September is Pain Awareness Month. This is a great time to raise awareness of chronic pain and to educate to those around you.
Why do we need Pain Awareness Month?
An estimated one and a half billion people suffer from chronic pain worldwide at an enormous cost. In 2012, the cost of chronic pain was estimated at $635 billion dollars in the U.S. alone. These costs include:
- Direct costs of chronic pain: Medical care including prescriptions, procedures, and visits to the doctor
- Indirect costs of chronic pain: Loss of productivity on the job due to pain, plus disability payments or other social safety nets for those in pain
- Other costs: Early mortality, lost days at work, and less employment fall under this category of chronic pain impacts
As the number of pain patients increase, so, too, does the cost of chronic pain.
The prevalence of chronic pain and its high cost across the globe don’t translate into a profound understanding of chronic pain. Many pain patients still face discrimination, under-diagnosis, and under-treatment. Pain Awareness Month strives to combat this with education and awareness of this misunderstood condition.
Here are ten ways to celebrate Pain Awareness Month
1. Dispel damaging myths about chronic pain
You know the people who say pain is “just in your head”? Or that popping a pill will make everything all better? Go ahead and spread some knowledge around by counteracting 12 of the most damaging myths about chronic pain.
2. Bring chronic pain into the light
Chronic pain is considered an “invisible illness.” As with mental health issues, this invisibility somehow makes those in chronic pain feel like their pain doesn’t matter, and sometimes like they don’t matter. Shine a light in the dark places and talk about your chronic pain, sharing what it means in your daily life. People who have no experience with any type of chronic illness, especially a chronic invisible illness, can’t know what each day is like. Share the “spoonie” model with them, and get them talking.
3. Help someone in pain
Sometimes talking isn’t enough. Those who struggle with chronic pain often struggle with simple tasks we take for granted. Take some time this month and lend a helping hand. Do some laundry, weed the garden, mow the lawn. You could even make a couple freezer meals for when pain gets really bad. Even if you have never struggled with a chronic illness, these gestures go a long way towards making someone’s life easier.
4. Offer some time
One of the worst things about chronic pain is the isolation. When pain flares up, chronic pain sufferers may not be able to leave the house. So go to them. Pack some snacks, grab some good movies, and head over to their house for a movie marathon. Or lace up your walking shoes (and help them tie theirs!) and go for a leisurely walk in the park. Connected people are happier people. Help those in pain stay socially active.
5. Spread the word
Chronic pain awareness is key during Pain Awareness Month, and there are many different ways to get the message out. Follow the American Chronic Pain Association (ACPA) on Facebook to stay updated on research and events near you.
Follow and share Pain Doctor on Facebook to get updates from our blog and read about new research into diagnosis and treatment. You can also visit, follow, and share Pain Doctor’s Pinterest account for hundreds of posts on chronic pain.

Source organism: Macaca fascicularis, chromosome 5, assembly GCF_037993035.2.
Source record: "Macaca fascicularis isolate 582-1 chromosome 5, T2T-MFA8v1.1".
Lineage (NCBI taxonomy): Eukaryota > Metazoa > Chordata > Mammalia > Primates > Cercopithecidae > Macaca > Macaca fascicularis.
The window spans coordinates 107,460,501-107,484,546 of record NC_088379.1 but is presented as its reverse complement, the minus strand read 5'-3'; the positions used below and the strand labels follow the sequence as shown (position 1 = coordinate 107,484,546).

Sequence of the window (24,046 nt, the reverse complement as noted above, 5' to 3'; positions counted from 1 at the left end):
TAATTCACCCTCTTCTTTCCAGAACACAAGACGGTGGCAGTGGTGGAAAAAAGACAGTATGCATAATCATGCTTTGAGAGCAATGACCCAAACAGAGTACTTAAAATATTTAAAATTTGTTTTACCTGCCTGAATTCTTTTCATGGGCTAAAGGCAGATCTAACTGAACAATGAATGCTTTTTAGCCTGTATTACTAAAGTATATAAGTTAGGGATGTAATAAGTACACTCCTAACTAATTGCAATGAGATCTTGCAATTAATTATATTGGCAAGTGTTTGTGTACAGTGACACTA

6. Alert the media
The ACPA has tons of resources to help get local media involved in chronic pain education and awareness. Get in touch with local radio, television, and newspapers and use the ACPA’s press tools that include:
- Press release
- List of partners
- Fact sheets on chronic pain
- And more
7. Donate money
If it’s just not possible to donate time, donate money to the American Chronic Pain Association to help build awareness and educate people about chronic pain. Click here to donate monthly in any amount, or offer a one-time donation to honor those who live with chronic pain.
8. Educate your primary care physician
This may seem like a strange way to mark Pain Awareness Month, but many primary care physicians don’t have much training in the diagnosis and treatment of chronic pain. Use ACPA’s chronic pain communications tools to help your primary care physician understand more about chronic pain. They can use this new understanding to provide better treatment to future patients.
9. Speak up for someone in pain
Chronic pain sufferers face daily discrimination, from getting harassed for parking in a handicapped space (“But you don’t look sick!”) to being cut off in line for moving slowly. If you see something, say something. Often, chronic pain and chronic fatigue go together, and pain patients may not have the energy to speak up for themselves. Build awareness one situation at a time. You needn’t be confrontational. Saying something like, “I think she was first in line,” or demonstrating compassion by helping a person load their groceries into their car in the handicapped space can go a long way!
10. Take time for yourself
If you are struggling with chronic pain, or if you are a caregiver to someone in pain, self-care is crucial. If you have gotten out of the habit of caring for yourself, take time out for a massage, a hot bath, or a cup of tea. Other complementary therapies like acupuncture, float therapy, and aromatherapy can be relaxing and rejuvenating.
How will you mark Pain Awareness Month this year?
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